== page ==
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Bats endure a slow and lingering death in the webs of false widow spiders
With great power, comes food on the fly.
Spider-Man and Batman exist in different comics universes, so it’s unlikely they would ever cross paths, outside of the occasional crossover event. In the real world, however, their animal counterparts do sometimes inhabit the same spaces, and despite the drastic difference in size, in a fight, the spider wins.
At least, that’s the way things played out in the attic of a home in Shropshire, England. Wildlife artist Ben Waddams has a nest of bats living in his attic and noticed a solitary spider had built a web just beneath the entrance to the roost. At first glance, that might not seem to be a problem, bats are comparatively large and aren’t a spider’s typical prey. So, scientists were surprised to find the spider capturing and feeding on the bats.
John Dunbar from the Venom Systems & Proteomics Lab at the National University of Ireland Galway, and colleagues, investigated the unusual interaction. Their findings were published in the journal Ecosphere.
The spider was identified as a Noble False Widow, and the bats were one of two Pipestrelle types, species which are protected in the area. This is the first documented case of a false widow feeding on a mammal anywhere in the world.
Due to the location of the web, adjacent to the roost entrance, it appears the bats were caught in the webbing while attempting to return to the roost. Pipestrelle bats may be more susceptible to capture in webbing than other species, owing to the frequencies they use for echolocation. Higher frequency echolocation calls can ping off spider silk, but the calls of Pipestrelle bats sit between 36 and 72 kHz and might not be well suited for identifying the presence of webs.
"Bats that echolocate at higher frequencies than approximately 36 through 72 kHz may be better at detecting spider webs and enable them to avoid colliding with them," Dunbar told SYFY WIRE.
False widows, on the other hand, are well adapted for capturing large prey. They belong to the family Theridiidae, the same family to which true Black Widows belong, which is responsible for a full 34% of all mammal predation by spiders. Additionally, their webbing is particularly strong as compared to other spider species and is more than capable of entangling comparatively large prey. Once captured, the spiders hoist their prey and suspend them above the ground before wrapping them in silk and paralyzing them using neurotoxic venom.
"Observations of the Noble False Widow spider previously preying on a lizard in Ireland and other much smaller species of false widow spiders preying on lizards and snakes, it seems reasonable to speculate that similar events may have occurred but went unnoticed. Given the continued range expansion and density globally, we should expect to see an increase in such events," Dunbar said.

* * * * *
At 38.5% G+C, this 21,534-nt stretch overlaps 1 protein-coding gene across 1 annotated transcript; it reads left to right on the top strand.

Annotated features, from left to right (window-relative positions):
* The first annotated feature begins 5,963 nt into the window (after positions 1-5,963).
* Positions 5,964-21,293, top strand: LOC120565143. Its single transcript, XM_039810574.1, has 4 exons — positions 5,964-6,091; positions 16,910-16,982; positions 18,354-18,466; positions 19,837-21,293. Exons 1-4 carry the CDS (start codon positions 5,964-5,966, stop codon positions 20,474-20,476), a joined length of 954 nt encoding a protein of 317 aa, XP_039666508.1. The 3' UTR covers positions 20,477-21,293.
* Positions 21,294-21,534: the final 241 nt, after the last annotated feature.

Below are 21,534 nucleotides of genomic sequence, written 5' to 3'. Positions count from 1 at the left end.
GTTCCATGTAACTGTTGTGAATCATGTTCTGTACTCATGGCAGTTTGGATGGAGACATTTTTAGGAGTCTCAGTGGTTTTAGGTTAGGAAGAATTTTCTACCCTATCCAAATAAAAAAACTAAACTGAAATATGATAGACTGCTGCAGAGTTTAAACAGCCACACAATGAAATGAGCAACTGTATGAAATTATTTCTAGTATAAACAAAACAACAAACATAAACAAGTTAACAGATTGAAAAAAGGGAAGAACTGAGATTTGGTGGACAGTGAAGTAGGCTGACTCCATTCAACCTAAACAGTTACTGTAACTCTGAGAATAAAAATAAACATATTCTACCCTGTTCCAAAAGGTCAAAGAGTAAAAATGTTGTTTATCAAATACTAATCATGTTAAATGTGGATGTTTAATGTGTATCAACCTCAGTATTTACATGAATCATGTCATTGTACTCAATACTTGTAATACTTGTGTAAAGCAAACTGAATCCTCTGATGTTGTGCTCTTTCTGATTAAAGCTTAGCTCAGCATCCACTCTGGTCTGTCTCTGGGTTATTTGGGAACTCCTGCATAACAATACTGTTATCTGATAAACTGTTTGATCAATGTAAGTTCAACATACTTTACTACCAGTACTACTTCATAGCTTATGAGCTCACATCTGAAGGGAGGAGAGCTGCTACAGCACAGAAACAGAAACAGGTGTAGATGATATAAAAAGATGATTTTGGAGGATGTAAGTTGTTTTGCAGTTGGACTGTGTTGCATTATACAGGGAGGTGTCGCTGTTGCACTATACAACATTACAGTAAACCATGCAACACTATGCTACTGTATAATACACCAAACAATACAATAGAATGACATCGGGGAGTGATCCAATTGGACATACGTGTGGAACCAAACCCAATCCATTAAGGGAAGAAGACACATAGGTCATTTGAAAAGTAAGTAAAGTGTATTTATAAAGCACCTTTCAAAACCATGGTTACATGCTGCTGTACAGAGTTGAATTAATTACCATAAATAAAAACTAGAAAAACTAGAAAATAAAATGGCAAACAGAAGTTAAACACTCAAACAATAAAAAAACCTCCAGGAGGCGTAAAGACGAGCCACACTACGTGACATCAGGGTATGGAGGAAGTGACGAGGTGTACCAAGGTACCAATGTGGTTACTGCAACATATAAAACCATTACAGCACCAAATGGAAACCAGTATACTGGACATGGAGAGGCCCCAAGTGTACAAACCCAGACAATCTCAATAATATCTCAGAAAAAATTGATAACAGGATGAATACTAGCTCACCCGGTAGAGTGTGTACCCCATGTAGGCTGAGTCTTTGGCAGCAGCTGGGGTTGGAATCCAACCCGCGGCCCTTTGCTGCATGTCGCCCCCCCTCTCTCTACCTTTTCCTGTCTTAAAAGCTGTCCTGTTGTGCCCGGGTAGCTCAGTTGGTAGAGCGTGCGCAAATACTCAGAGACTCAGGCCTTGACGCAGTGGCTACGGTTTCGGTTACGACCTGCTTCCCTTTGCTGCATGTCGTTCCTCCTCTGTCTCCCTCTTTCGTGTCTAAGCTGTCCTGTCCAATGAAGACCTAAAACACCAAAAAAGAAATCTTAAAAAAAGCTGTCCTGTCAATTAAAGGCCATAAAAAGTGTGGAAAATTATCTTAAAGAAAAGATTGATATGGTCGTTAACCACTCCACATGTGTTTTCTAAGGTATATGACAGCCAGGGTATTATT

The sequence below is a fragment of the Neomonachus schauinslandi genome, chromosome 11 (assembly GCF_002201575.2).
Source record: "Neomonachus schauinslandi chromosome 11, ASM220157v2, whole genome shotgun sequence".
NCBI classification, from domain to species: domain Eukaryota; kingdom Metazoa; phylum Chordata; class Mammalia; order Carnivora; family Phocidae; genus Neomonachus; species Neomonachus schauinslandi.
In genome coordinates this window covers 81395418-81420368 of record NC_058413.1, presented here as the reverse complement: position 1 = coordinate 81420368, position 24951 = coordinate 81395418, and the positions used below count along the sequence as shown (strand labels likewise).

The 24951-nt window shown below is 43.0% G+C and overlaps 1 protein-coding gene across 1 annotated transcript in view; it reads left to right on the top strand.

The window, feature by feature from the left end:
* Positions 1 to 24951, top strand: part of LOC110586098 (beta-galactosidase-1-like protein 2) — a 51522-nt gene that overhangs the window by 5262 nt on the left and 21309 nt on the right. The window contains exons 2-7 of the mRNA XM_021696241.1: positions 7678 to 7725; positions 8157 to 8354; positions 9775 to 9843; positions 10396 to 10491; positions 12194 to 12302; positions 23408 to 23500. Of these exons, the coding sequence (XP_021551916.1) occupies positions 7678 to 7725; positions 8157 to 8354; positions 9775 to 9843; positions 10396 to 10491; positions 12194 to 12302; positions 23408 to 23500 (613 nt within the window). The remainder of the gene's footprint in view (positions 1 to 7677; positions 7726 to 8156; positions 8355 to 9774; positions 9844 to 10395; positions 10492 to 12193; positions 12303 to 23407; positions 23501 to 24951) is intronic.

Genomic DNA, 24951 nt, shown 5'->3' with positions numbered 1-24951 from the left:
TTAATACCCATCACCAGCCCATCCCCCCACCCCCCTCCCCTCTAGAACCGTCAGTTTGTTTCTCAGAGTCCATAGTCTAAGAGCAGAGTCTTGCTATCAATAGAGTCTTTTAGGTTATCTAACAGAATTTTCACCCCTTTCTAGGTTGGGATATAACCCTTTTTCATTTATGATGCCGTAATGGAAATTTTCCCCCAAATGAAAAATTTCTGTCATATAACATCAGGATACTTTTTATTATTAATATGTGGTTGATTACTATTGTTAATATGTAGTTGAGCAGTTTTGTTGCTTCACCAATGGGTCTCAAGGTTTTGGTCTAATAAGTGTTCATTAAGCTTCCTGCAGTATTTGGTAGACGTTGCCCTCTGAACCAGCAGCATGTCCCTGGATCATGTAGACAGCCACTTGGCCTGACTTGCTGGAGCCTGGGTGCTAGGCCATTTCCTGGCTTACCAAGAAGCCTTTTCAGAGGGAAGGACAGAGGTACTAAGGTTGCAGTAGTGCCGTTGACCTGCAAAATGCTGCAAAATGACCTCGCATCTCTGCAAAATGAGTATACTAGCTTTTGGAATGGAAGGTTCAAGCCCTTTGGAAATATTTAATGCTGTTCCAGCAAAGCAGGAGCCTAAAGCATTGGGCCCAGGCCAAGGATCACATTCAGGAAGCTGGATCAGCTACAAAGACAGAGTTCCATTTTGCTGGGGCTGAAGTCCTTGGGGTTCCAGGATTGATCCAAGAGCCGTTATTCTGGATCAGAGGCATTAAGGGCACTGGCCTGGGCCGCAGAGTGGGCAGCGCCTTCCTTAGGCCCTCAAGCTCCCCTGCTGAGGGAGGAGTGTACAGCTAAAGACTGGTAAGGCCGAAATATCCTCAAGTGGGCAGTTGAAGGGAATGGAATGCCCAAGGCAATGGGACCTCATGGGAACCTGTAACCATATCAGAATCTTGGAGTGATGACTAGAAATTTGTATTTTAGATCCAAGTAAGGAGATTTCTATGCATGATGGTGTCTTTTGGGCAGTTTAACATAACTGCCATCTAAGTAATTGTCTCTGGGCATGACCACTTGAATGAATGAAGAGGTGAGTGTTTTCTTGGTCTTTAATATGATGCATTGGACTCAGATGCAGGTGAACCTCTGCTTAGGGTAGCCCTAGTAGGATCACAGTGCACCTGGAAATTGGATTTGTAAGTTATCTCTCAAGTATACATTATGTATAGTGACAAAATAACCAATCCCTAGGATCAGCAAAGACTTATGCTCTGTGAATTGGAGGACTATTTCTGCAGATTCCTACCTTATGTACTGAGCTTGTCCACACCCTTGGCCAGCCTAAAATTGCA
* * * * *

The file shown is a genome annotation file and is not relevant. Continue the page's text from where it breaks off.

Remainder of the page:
Waddams observed the spider capturing two bats, one after another, on two sequential evenings. The first was a pup which might have had the worst luck in the history of bats. Considering its age, scientists involved with the paper believe it might have been the first night the bat flew out of the roost. By the time it was observed, its limbs were completely immobilized, and its shriveled and discolored body indicated the spider had been feeding on it. By the next morning, the pup had been removed from the web.
It's not believed that the spider disconnected it or that there was any secondary predation. Instead, it was likely knocked from the web by the thrashing of the second captured bat. A new bat was found in the web on the second night, this time an adult. The adult was still alive and there was no indication the spider had yet attempted to feed. The decision was made to release the bat from the web. It was placed on the wall near the entrance to the roost and eventually returned home.
"While this is the first case of this species preying on mammals, it is not unusual for false widows and true black widow species to subdue small vertebrates hundreds of times their size," Dunbar said. "In the past, they have been documented preying on mice, rats, voles, shrews, frogs, lizards, and snakes."
This hunting behavior might not be cause for concern if it weren’t for the nature of the two species. As previously mentioned, Pipestrelle bats are a protected species and false widows are invasive. Hailing originally from Macaronesian archipelagos several thousand kilometers from England, they have since spread not just throughout Europe but also Asia and North and South America.
The full ecosystem impact of their spread hasn’t yet been investigated, but the predation of these protected species doesn’t bode well. Scientists are considering plans to mitigate the negative impact on world ecosystems.
The battle between spider and bat might make for a thrilling comic book punch up, but in the real world, it’s an additional pressure levied on an already challenged species. Without intervention, these spiders could be responsible for a truly dark night for bats.